Granting, however, that the passage abovecited does not make for our present purpose, another, in the same chapter of the Ecclesiastes, may be appealed to with more confidence, wherein Solomon informs us, that “because the Preacher was wise he still taught the people knowledge; yea, he gave good heed, and sought out, and set in order, many proverbs.”—Ch. xii. 9.) Here Solomon's teaching the people knowledge is contradistinguished to his composing or writing proverbs: this teaching, then, must have been a vivå voce instruction, which could only be imparted to auditories collected for the purpose of hearing him discourse upon topics proper for edification.
We are informed by the sacred historian, that “ there came of all people to hear the wisdom of Solomon, from all kings of the earth, which had heard of his wisdom;” (1 Kings iv. 34;) that is, very many inhabitants of the surrounding states came of their own accord, and others were commissioned by foreign princes, to hear and profit by the wisdom of the Jewish monarch. In 1 Kings x. 24, it is said, that “ all the earth sought to Solomon, to hear his wisdom, which God had put in his heart;" and, in 2 Chron. ix. 23, it is stated, that “all kings of the earth sought the presence of Solomon, to hear his wisdom that God had put in his heart;" from which, compared with the passage first quoted from 1 Kings, we learn, that the sovereigns of the adjoining countries sometimes came personally, and sometimes by deputy, to ascertain, from Solomon's own lips, the reality of his far-renowned wisdom, and to profit by the counsels of a monarch so celebrated for understanding and knowledge. Now it is barely possible, that all these might hear his wisdom in private interviews; but it is much more probable, that they were collected into assemblies, in commodious rooms, where the royal sage delivered to them the maxims and admonitions of his enlightened mind.
If such was the monarch's practice, we may account rationally for the “ very great company” who attended the queen of Sheba when she visited Solomon, “ to prove him with hard questions.”—1 Kings x. 2; 2 Chron. ix. 1.) They were, doubtless, not merely intended for state and pomp, but to be present at the interview of these exalted personages, and to witness “ the keen encounter of their wits.” The Jewish monarch, also, would be attended with his officers and courtiers, and in this splendid divan the king returned the answers of experienced wisdom to the questions propounded by the Arabian queen.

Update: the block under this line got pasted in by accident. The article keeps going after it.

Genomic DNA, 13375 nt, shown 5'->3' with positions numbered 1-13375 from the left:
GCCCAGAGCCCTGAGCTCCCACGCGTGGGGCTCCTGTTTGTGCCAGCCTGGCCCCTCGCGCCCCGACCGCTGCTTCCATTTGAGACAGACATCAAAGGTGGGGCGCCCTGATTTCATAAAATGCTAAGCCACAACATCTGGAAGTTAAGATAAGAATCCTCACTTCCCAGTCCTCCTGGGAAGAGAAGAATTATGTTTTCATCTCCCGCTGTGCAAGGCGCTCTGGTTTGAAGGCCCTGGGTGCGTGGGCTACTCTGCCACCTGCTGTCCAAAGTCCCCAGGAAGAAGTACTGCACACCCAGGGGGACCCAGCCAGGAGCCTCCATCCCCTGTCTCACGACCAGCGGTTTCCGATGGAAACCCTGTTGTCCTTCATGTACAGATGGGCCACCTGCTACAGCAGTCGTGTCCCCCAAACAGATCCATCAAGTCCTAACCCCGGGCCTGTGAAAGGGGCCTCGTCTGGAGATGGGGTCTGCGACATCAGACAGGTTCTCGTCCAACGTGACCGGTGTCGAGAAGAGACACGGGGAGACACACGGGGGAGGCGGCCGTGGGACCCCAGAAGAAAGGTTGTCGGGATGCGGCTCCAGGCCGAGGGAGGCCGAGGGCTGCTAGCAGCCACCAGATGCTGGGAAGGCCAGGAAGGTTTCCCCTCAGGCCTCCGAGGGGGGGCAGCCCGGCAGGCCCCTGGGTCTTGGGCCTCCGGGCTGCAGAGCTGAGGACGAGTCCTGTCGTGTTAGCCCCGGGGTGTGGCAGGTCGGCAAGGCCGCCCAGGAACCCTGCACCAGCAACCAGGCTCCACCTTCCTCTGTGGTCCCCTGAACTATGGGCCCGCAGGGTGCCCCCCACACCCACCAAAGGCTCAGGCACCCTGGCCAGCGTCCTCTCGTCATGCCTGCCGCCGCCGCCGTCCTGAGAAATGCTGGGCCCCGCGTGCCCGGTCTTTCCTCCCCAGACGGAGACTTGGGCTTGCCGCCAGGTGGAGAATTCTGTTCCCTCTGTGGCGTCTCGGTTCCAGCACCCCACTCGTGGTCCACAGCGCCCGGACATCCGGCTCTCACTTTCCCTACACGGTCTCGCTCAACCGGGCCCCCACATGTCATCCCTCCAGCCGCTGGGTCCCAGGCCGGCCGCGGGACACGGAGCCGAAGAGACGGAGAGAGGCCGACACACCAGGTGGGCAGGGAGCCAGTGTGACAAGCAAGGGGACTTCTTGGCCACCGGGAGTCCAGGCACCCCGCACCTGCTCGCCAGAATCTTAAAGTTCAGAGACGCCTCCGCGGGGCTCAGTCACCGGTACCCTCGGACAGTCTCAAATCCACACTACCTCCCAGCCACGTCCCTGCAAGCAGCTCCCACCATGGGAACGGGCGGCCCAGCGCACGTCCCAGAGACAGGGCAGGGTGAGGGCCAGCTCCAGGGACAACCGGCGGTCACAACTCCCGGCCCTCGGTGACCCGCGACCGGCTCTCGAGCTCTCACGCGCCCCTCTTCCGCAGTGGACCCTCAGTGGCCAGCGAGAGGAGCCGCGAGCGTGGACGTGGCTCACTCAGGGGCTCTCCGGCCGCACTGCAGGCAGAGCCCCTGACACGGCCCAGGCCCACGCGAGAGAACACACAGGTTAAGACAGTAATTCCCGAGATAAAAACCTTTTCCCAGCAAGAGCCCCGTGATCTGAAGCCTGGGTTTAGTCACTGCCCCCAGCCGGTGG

Whatever were the subjects discussed in this conference, or in whatever manner it was conducted, it undoubtedly formed an assembly expressly convened for literary discussion and the exercise of intellectual talent. Nor can any other conclusion be drawn from what the queen of Sheba says to the king, “Happy, are thy men, happy are these thy servants, which stand continually before thee, and that hear thy wisdom,” (1 Kings x. 8; 2 Chron. ix. 7) which implies that Solomon was surrounded by his servants and ministers, to whom he was in the habit of communicating the suggestions of inspired wisdom.
The same inference may be fairly drawn from the description of Solomon's understanding and knowledge, in the first book of Kings, where it is affirmed, that “he SPAKE three thousand proverbs; and his songs were a thousand and five. And he SPAKE of trees, from the cedar tree that is in Lebanon even unto the hyssop that springeth out of the wall: he SPAKE also of beasts, and of fowl, and of creeping things, and of fishes.”— (Chapter iv. 32, 33.) It is not said, that these were written compositions, but that he spake them; and it is most consistent with the manners. of the age, as well as with the dignity of the monarch, to suppose them spoken in assemblies